"Away From Her": A Caregiver's Response (Part 2)
Two weeks after our initial plans to watch and discuss the new movie "Away From Her," which follows the blows that Alzheimer's disease delivers to a loving marriage, my friend Anna and I finally had a chance to catch up. In my last SharePost I wrote about how, after seeing the movie, Anna was worried about her own periodic memory loss; luckily, a quick chat with her doctor eased her anxiousness, and we were able to continue our conversation.
In discussing "Away From Her" and our roles as Alzheimer's caregivers, we covered many intriguing topics and angles. I'm going to take the liberty to focus my next few SharePosts on the issues that we discussed based on this movie. Please feel free to chime in with comments at any point.
One of our first points of discussion was whether we would recommend "Away From Her" to someone who has early onset Alzheimer's, their family members, and other caregivers. We wholeheartedly said, "Yes!" Anna noted that at first she didn't want to take her husband to see the movie (she chose to attend the show alone). But in retrospect, she wishes Bob had come with her because it would provide fodder for some critical conversations related to aging and health.
These are some of the questions that couples should consider: How do they want to handle an illness such as Alzheimer's if either spouse is diagnosed? Should the ailing partner remain at home or move to an assisted living center? Or should both of them move to a retirement community, if and when one is diagnosed? Anna said she would like to have that conversation with her husband now before a medical "crisis" forces them into reacting in ways that may not reflect what they both want.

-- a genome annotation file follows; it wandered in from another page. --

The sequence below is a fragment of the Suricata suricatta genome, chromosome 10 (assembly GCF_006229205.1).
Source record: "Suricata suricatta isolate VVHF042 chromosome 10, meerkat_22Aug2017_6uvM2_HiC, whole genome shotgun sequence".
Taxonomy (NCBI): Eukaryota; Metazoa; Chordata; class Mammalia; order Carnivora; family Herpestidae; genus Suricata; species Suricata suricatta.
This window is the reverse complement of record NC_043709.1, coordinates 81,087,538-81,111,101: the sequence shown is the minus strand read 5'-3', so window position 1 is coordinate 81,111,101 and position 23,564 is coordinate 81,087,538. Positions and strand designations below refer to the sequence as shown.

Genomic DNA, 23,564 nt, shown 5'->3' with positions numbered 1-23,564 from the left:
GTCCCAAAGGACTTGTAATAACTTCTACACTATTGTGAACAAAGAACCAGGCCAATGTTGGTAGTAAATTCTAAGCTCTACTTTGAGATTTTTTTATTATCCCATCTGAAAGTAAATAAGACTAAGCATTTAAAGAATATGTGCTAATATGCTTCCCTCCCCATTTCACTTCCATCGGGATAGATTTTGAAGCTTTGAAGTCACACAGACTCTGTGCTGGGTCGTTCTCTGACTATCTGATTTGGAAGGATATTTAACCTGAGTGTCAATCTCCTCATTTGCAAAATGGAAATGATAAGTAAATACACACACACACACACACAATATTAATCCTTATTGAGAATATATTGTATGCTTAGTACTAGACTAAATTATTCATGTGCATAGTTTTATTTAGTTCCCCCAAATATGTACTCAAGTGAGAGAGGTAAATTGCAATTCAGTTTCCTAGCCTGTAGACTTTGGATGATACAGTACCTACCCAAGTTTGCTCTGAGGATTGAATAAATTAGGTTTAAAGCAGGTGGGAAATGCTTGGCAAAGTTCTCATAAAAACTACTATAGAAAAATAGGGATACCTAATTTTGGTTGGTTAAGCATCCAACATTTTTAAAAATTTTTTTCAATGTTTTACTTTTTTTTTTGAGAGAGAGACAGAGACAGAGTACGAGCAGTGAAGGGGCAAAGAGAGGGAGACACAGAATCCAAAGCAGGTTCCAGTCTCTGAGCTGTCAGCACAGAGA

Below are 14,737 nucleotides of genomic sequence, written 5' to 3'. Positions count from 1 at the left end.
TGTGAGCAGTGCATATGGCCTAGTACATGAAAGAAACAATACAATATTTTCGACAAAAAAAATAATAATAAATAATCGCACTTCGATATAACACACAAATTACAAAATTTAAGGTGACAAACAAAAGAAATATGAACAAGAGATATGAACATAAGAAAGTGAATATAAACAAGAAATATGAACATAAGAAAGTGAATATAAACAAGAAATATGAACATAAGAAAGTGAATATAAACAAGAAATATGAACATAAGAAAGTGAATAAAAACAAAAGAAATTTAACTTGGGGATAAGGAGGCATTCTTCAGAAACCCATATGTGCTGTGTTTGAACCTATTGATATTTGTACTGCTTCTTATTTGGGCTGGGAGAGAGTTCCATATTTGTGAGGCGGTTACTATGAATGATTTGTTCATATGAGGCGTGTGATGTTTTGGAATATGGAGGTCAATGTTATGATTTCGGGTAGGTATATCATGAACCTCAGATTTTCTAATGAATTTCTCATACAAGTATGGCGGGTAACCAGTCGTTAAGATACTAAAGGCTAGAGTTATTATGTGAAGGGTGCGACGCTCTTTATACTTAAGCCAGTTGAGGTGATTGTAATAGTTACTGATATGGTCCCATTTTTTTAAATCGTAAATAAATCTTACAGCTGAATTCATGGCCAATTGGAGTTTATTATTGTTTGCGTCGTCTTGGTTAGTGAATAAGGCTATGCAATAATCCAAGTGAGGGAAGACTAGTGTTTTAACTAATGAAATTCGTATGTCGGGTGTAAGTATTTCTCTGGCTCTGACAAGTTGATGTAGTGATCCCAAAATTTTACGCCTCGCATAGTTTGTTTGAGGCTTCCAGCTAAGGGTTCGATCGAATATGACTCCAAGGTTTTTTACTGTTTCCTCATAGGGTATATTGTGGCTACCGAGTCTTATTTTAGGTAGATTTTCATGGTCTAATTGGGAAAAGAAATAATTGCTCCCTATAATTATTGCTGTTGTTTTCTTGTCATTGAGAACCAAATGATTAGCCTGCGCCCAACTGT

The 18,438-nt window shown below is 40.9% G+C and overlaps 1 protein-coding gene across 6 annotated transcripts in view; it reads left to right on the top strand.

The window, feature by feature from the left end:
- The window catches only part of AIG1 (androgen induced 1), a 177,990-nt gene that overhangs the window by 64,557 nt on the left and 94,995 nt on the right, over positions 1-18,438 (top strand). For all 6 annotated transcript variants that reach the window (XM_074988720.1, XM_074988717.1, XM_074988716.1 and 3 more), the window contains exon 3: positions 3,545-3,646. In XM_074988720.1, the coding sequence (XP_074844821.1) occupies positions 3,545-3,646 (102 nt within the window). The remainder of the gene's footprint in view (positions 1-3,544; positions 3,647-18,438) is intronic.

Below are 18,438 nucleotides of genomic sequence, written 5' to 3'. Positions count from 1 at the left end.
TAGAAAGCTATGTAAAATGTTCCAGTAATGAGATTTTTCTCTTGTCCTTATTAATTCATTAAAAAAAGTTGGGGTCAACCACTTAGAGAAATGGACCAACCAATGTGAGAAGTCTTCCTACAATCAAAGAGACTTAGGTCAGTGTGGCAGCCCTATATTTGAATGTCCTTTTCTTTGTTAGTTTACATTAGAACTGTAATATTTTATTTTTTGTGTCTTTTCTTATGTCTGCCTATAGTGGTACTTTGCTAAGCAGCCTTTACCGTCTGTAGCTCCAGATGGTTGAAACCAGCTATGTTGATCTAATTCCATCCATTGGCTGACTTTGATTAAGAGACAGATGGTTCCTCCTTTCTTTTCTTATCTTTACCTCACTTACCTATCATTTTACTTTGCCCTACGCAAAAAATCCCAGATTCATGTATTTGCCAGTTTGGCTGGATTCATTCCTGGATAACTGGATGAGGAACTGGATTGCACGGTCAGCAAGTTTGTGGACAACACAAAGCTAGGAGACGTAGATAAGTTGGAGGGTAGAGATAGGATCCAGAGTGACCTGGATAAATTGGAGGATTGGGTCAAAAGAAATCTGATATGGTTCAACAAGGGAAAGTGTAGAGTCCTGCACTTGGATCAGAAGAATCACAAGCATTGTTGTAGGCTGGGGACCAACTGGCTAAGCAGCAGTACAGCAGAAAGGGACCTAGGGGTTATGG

Anna and I agreed that the movie honestly depicted the issues related to Alzheimer's disease. It is truer to what happens in real-life caregiving and Alzheimer's than the 2004 movie, "The Notebook," which Anna described as a romantic story that didn't really focus on the issues of dementia. "Away From Her" takes what could be described as a "softer" focus on the disease because the tale never progresses further than the early stages of dementia, unlike the 2001 movie, "Iris," which allows the viewer to follow the progression from Dame Iris Murdoch's diagnosis until her death.
We agreed that Julie Christie, who plays the main character in "Away from Her," did an excellent job of capturing the challenges and struggles that are associated with having the disease. "She has aged so gracefully and captures the story's dichotomy: her great beauty versus this ugly disease," Anna said. And we thought the various actors' actions and reactions throughout the various situation made the movie very believable. We were stunned that Sarah Polley, at the age of 27, was able to direct such a thoughtful, believable story, which was based on Alice Munro's short story, "The Bear Came Over the Mountain."
At the theater where I saw "Away From Her," I was fascinated that two of the movie trailers that were promoted - "Evening" and "The Savages" - deal with end-of-life issues and caregiving issues. Neither Anna nor I remember having seen multiple movies about caregiving issues related to dementia and/or the elderly being promoted at the same time. Perhaps these production decisions are due to the audience members from the Baby Boomer generation who now are dealing with their parents' health issues.
Although at times an uncomfortable to watch, these movies are a good way to begin to think through the various issues related to caregiving and health. Anna and I both hope that the movie community produces more of these movies, because they provide an insightful way to promote thought and dialogue about what we as individuals, couples, and society want and need concerning dementia and Alzheimer's disease.